• Roman Alonso Eames Chair with African Print

    Be Bold

    Don't be afraid to think beyond traditional upholstered pieces. In the same Commune designed home in Los Angeles, a mid-century modern classic, an Eames chair, is reupholstered with an African fabric to add a bold pattern to the space. Image courtesy of Commune Design

  • Maryam Montague Moroccan Wedding Blankets

    Add a Little Shimmer

    There are so many fantastic options when it comes to global textiles. These Moroccan wedding blankets are a trendy interior designer fave — actress Kate Hudson has one in her bedroom. The blankets are Berber in origin and were woven by women who painstakingly sewed on each sequin by hand. Depending on the complexity of the design, number of sequins and the size, a blanket can take many months to produce. The blankets are thought to contain Baraka, or divine blessings/fulfillment. A great source for these blankets is the online shop My Marrakesh. Shop owner, photographer and hotelier Maryam Montague specializes in sourcing these vintage sequined Moroccan wedding blankets that typically range in price from $300 to $575. Image courtesy of Maryam Montague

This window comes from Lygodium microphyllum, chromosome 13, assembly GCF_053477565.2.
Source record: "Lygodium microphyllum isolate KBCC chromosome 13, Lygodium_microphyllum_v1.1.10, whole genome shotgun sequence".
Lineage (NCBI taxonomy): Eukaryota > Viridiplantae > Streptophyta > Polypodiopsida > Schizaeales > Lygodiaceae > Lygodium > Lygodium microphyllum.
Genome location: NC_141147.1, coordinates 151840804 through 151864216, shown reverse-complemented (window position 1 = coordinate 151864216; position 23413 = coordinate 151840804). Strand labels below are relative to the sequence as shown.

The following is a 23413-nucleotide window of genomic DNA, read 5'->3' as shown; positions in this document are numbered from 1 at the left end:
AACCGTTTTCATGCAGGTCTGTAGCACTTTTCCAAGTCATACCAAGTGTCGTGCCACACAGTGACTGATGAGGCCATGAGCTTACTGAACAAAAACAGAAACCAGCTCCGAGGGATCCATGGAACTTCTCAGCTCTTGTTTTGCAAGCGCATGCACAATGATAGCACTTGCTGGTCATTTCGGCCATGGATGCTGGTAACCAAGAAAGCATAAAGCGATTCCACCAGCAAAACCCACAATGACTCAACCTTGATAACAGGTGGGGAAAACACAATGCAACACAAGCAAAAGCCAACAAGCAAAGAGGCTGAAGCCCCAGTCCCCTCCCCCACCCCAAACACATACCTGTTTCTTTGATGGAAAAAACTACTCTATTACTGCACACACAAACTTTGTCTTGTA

• Maryam Montague Moroccan Wedding Sofa Blanket

    Think Beyond the Floor

    The Moroccan wedding blankets bring the perfect combination of glamour and organic style to a space with their rich texture and sparkle. Maryam uses them throughout her home — as blankets, headboards, over the back or side of a couch, on a wall and even on the floor. Image courtesy of Maryam Montague